The first way is to give candidates tests during the interview, and evaluate them based on how they perform. An example of such a test, is to ask a customer care candidate to have a trial phone call with an agitated customer, to see how they do.
The second way is to have an old-fashioned probationary period. Within the given period, the candidate will be watched closely, and during the end, they will be assessed and you can now decide if they move on to become full staff or not.
5. Set Clear Expectations
Knowing what you want from a candidate, and the expectations you have for them, makes it easier for you to communicate these expectations to the candidate, when they start working for the company.
Have clear expectations, tie the success of the candidate being retained to these expectations, and fire them if they don’t meet them. Better to fire early, than to prolong it.
6. Hire Skilled Candidates
In order to get suitable hires, you have to think outside the box about finding the right fit for your company. By thinking outside the box, we mean you should shift the focus from the candidate’s experience, to their skills.
Focusing on skilled candidates, provides you with more options to choose from, and more talent to explore. Guaranteed, candidates need certain industry-related skills to do a job, and hiring them for important transferable skills like communication, leadership, resilience, and problem-solving, helps you pick candidates that can move your company’s future forward.
7. Train Them Young
Don’t just hire candidates and then leave them to their fate. Don’t say, “after all they can do the job, they don’t need me to teach them anything”.
Before your new hires experience or not swing into action, do well to give them a little hand holding, and extra training, until they learn how to use their talent in a way your company can benefit from.
If you want suitable candidates, then make onboarding and training a part of your hiring process. It is better you train a good but inexperienced candidate, than hiring an experienced bad hire.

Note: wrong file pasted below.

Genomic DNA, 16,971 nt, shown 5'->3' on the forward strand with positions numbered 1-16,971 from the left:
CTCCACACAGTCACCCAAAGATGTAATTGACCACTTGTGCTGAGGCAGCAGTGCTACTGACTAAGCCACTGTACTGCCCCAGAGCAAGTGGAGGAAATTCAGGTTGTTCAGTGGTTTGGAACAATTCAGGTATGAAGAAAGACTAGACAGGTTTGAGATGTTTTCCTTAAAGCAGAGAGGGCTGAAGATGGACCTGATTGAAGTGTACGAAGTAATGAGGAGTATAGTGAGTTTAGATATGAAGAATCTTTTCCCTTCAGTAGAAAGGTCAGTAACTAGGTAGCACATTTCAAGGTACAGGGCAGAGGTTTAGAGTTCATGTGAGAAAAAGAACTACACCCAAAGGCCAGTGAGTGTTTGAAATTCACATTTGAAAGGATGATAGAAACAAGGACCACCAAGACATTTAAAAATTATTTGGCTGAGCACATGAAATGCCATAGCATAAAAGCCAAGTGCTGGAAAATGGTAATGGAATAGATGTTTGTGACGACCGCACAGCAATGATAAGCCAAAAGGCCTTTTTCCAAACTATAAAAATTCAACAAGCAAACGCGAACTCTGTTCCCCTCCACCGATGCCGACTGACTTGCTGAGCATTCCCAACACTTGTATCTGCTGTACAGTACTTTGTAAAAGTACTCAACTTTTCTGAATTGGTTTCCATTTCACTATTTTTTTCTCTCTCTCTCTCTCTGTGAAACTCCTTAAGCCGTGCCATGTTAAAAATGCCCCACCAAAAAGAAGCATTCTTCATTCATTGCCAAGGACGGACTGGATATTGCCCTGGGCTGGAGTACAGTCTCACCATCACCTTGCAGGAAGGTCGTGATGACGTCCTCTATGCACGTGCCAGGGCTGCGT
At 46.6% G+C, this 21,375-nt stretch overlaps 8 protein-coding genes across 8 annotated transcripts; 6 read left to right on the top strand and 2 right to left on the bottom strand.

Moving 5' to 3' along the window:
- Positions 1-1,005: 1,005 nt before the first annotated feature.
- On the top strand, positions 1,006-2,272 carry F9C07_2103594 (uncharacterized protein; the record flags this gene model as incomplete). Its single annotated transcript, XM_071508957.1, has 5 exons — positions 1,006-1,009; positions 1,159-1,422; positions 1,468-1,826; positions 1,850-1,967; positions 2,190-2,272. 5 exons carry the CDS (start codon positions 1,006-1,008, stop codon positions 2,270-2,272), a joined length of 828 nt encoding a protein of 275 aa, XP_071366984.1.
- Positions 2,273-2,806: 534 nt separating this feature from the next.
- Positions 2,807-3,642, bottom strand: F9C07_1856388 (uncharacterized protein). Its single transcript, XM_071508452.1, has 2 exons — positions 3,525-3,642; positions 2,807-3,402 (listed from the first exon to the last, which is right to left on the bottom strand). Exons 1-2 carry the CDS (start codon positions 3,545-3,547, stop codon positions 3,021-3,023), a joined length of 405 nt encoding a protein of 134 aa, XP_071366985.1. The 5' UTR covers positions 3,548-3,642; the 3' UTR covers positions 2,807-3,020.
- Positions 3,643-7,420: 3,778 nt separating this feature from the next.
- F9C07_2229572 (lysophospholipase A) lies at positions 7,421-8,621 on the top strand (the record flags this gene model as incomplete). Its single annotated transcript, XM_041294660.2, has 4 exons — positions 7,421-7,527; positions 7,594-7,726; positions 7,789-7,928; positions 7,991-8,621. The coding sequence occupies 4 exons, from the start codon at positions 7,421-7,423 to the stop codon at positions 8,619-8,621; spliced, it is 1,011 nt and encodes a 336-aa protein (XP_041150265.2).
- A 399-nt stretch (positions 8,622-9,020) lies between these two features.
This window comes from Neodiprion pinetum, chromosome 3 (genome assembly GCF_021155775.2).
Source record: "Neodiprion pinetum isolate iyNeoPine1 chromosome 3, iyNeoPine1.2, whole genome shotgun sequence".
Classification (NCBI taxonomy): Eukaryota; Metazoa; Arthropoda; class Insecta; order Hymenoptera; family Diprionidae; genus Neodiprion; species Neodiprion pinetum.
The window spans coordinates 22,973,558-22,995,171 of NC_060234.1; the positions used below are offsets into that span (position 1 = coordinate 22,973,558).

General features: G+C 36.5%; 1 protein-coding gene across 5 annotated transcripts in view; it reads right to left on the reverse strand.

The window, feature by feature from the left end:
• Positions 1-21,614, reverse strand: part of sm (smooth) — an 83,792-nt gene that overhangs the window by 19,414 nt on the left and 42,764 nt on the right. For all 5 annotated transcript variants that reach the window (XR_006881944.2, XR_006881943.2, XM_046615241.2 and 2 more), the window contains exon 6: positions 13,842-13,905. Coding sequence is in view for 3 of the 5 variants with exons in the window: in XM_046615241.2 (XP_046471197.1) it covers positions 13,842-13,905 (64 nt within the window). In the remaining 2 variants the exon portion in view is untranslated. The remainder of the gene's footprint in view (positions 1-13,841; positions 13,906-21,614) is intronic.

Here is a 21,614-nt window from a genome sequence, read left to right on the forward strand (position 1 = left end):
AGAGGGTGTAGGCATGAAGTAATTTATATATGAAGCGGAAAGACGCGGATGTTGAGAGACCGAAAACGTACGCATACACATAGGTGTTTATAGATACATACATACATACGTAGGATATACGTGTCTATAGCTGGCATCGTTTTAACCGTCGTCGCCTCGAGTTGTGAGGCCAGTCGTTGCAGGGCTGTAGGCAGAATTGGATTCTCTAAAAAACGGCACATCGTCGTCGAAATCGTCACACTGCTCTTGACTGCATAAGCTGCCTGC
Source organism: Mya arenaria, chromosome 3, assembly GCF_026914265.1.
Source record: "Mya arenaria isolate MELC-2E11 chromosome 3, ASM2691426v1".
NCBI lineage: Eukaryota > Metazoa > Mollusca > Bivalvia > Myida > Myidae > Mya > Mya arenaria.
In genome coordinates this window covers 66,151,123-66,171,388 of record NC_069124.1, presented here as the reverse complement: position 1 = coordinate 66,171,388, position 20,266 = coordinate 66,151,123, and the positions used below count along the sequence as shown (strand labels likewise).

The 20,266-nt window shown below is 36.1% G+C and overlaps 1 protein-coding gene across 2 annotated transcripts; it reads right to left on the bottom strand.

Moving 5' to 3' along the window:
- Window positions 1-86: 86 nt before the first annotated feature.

8. Put Resources In Place
Hiring for your company isn’t something you should rush into, because you need someone “urgently”, it’s something that should be done only when you are sure you have the right resources to turn those applicants into sound employees of your company.
That being said, have resources in place, whatever it is you can get your hands on that can help your newest hires, and use it to the best of its capacity to train them.
9. Repurpose The Bad Hire
Sometimes, you can hire the wrong person, but later find out that they are actually qualified to do another job within your organization. When this happens, the smart move would be for you to redirect them to that department which they have the capacity to work in.
So, if you hired them for a sales job, but realized that they make a better fit for customer service, save you and them the trouble and use them as customer service representatives.
Keep in mind, that this works if they have a skill or qualification problem, not a skill problem.
10. Use A Hiring Agency
If your HR team isn’t that solid, or you don’t have the time to sort through hires, you can simply use an outsourcing service like ours to get the best candidates for your job.
A recruitment agency like MyJobMag, offers the best recruitment services, and knows how to get you the best candidates for a wide talent pool that we possess.
With us, you know you’re getting someone good, because our experts take the time to weed out the unwanted candidates, and sort through the chaff before we send them over to work for you.
Visit our outsourcing page now, and you can get the employee of your dreams, for a reasonable price.
One bad hire, doesn’t mean you are bad at your job, you made a mistake and if you fix it on time, then the damage done to your company’s productivity and revenue will be minimal. Try as much as you can to put standard hiring procedures in place, and offer resources to help train new hires.